Marks & Spencer Group Plc Chief Executive Officer Marc Bolland doesn’t make as much money selling clothes as smaller rival Next Plc. To soften the blow, some investors would like him to mimic his competitor’s record on giving back cash.
“One way for Bolland to make it easier for shareholders to swallow the bitter pill on poor trading would be to bring forward the discussion on shareholder returns,” said Richard Marwood, who helps oversee more than $700 billion in assets at Axa Investment Managers including Marks & Spencer. “If you look at Next, a significant proportion of the earnings growth has been due to the share buyback.”
Next has handed back about 30 percent more to shareholders since 2010, the year Bolland took the top post at M&S, in the form of buybacks and dividends. That’s helped the stock almost triple in a period when M&S shares have gained 18 percent and the company has only paid out dividends. By increasing the pace of capital returns, Bolland can win favor from shareholders losing patience over the retailer’s failure to reverse more than two years of declining clothing sales, according to investors including Marwood.
Next’s per-share earnings have risen at an average annual pace of 13 percent over the past five years, outpacing sales growth of 1.3 percent, according to data compiled by Bloomberg. M&S’s EPS have fallen at an average pace of 9.9 percent over the same period even as the expansion of the retailer’s food business has caused sales to grow at a rate of 2.1 percent.
M&S advanced 1.7 percent to 468.6 pence at 2:40 p.m. in London trading, extending yesterday’s 3.6 percent gain, as investors looked beyond the decline in general-merchandise sales to focus on the prospect of increased returns, a possibility Bolland first teased at in May last year after announcing a significant cut to capital spending.
Next’s pretax profit will overtake that of M&S next year, according to analyst estimates compiled by Bloomberg, helped by a business model that’s adapted more quickly to the shift in shopping habits toward online shopping. While Next Directory has grown to become the U.K.’s biggest home-shopping business, Bolland is still working to address past underinvestment that saw M&S fall behind competitors in online retailing.
Speaking on a conference call yesterday, Bolland congratulated Next for “doing a better job” over Christmas, which led the retailer to raise its full-year profit forecast last week. Next’s market value has risen to about 9.6 billion pounds ($16 billion), compared with 7.6 billion pounds for M&S.
Bolland is now counting on a spring/summer fashion collection for men and women and a new online platform to win sales. Internet sales increased 23 percent in the quarter, and were up 32 percent over the Christmas period, Bolland said.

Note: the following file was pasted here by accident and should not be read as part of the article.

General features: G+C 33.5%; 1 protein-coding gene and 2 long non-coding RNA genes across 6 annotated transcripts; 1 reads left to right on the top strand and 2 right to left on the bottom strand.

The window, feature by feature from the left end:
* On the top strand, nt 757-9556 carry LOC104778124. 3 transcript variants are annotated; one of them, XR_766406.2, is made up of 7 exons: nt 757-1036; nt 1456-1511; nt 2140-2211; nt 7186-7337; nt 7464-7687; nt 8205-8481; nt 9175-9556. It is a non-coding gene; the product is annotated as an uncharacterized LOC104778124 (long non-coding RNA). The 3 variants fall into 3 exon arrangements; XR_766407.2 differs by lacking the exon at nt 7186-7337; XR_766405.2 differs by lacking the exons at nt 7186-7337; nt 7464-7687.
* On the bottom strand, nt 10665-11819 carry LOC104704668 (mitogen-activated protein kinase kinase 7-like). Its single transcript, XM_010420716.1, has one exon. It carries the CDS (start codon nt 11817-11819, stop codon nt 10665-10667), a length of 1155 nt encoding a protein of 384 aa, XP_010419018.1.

The CEO, who reaches his fourth anniversary in May, yesterday promised to provide more clarity at the company’s May 20 results on a pledge to consider returning more cash to shareholders, a sentiment echoed by his chief financial officer.
“That is what we are focused on, cash and improved returns,” CFO Alan Stewart said on a conference call. The company has paid out 1.05 billion pounds via dividends to investors since 2010.
M&S has said it intends to cut capital spending to 550 million pounds a year from 775 million pounds this year. That, combined with a slowdown in space expansion, will lead to a “material improvement in free cash flow,” it said last year.
Next’s regular returns to shareholders, which total 1.3 billion pounds since 2010, are a function of a business model that’s throwing off increasing amounts of cash. Cash generated from operations in the last fiscal year was 637.2 million pounds, about three times the level of a decade ago, according to data compiled by Bloomberg. M&S generated about 1 billion pounds of cash from operations last year, the data show.
Next said last week that it was suspending its buyback program because the shares had risen above the level it’s prepared to pay. Instead, it will return surplus cash to shareholders in the form of a special dividend, starting with a 75 million-pound payout next month.
While M&S offered discounts of as much as 50 percent before Christmas in response to competitors such as Debenhams Plc and House of Fraser, Next CEO Simon Wolfson held his nerve and didn’t start cutting prices until Dec. 26.
Still, some offer a note of caution. “The bull case is that Bolland can make M&S into a Next, where they eventually start returning cash,” said Jamie Merriman, an analyst at Sanford C. Bernstein in London. “There are a few differences though and I’m not sure it’s going to play out in the way that everyone is expecting. If people are looking for a cash return in 2014, they may be disappointed.”